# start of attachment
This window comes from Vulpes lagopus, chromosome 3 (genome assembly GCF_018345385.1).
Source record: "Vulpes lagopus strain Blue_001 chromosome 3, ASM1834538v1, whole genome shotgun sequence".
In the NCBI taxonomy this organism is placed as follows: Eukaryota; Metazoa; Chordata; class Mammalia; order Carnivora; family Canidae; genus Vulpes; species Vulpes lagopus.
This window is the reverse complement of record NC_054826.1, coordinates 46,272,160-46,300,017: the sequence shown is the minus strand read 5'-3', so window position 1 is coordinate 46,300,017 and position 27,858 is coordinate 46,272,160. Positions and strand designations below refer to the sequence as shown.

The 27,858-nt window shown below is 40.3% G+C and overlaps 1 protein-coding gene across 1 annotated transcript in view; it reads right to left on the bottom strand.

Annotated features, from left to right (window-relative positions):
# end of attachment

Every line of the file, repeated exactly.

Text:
This window comes from Vulpes lagopus, chromosome 3 (genome assembly GCF_018345385.1).
Source record: "Vulpes lagopus strain Blue_001 chromosome 3, ASM1834538v1, whole genome shotgun sequence".
In the NCBI taxonomy this organism is placed as follows: Eukaryota; Metazoa; Chordata; class Mammalia; order Carnivora; family Canidae; genus Vulpes; species Vulpes lagopus.
This window is the reverse complement of record NC_054826.1, coordinates 46,272,160-46,300,017: the sequence shown is the minus strand read 5'-3', so window position 1 is coordinate 46,300,017 and position 27,858 is coordinate 46,272,160. Positions and strand designations below refer to the sequence as shown.

The 27,858-nt window shown below is 40.3% G+C and overlaps 1 protein-coding gene across 1 annotated transcript in view; it reads right to left on the bottom strand.

Annotated features, from left to right (window-relative positions):